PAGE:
The $6.14 million plan proposed by the Corporation of London would create a protective ring bordering Liverpool Street, the Bank of England and Fenchurch Street, the Telegraph reports. The area is home to some of the city's newest and most dramatic skyscrapers.
The plan for a ring of manned checkpoints, crash-proof barricades and other physical impediments incorporated input from the UK's counter-terrorism police and MI5, its security service, which found that the "eastern cluster" of buildings around Bishopsgate is "highly sensitive to the threat of a hostile, vehicle-borne" attack, according to the Evening Standard.
"This eastern section of the City of London is especially of importance in as much as there are going to be a number of major landmarks developed around the area that could be of interest," the security report said, according to the Telegraph.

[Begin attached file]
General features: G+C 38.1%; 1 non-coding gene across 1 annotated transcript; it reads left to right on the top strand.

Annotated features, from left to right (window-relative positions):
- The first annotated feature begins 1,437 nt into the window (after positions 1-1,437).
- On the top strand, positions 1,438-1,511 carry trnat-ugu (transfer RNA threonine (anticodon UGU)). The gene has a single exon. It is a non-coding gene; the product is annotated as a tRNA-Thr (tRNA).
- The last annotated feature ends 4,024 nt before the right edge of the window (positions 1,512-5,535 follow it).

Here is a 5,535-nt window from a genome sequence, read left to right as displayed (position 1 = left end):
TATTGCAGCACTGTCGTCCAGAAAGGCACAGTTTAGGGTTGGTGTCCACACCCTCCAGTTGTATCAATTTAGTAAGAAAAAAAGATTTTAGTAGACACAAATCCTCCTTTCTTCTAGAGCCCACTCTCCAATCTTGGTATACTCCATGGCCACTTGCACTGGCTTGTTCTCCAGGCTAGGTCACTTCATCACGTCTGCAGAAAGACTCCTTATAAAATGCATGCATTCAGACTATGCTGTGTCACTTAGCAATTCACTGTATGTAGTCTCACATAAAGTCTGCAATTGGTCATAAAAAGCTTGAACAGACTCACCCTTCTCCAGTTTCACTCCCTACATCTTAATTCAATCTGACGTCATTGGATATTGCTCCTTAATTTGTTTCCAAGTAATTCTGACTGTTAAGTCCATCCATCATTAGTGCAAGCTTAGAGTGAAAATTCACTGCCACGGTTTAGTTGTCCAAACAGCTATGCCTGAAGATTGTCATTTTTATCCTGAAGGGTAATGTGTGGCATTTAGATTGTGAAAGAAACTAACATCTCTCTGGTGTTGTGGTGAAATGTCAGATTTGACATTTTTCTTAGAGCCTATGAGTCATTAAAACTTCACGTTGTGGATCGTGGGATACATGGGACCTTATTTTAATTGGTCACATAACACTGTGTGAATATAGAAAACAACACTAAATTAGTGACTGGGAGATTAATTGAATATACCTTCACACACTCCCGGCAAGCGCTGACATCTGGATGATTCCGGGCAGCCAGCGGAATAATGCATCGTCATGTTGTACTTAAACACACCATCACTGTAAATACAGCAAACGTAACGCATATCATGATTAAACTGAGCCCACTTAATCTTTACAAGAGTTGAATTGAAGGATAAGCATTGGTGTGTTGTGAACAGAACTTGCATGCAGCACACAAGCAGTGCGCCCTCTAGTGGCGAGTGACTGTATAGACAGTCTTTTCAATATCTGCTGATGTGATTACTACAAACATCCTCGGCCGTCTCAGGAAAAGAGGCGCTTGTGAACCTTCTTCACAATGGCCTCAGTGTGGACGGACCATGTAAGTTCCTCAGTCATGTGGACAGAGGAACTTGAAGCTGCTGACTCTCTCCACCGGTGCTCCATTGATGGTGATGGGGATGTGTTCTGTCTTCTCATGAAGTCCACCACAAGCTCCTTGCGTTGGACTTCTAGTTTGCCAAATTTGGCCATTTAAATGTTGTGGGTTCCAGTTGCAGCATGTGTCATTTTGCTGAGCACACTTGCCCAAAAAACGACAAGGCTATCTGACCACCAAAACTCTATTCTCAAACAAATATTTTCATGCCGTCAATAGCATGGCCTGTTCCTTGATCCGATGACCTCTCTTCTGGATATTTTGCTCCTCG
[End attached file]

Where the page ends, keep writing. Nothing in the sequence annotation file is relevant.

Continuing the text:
The announcement comes after the attack in Berlin earlier this week in which a driver crashed a truck into a holiday market, killing 12. In July, a terrorist in Nice killed 86 people by driving a truck into crowds celebrating Bastille Day.
London's first ring of steel, in 1992, was created in response to an IRA bomb attack in Bishopsgate in 1992. The manned checkpoints were phased out in London after the IRA ceasefire was announced in 1994, the Evening Standard explains.
The new ring of steel will be subject to discussion, but could come to fruition by 2022, according to the BBC.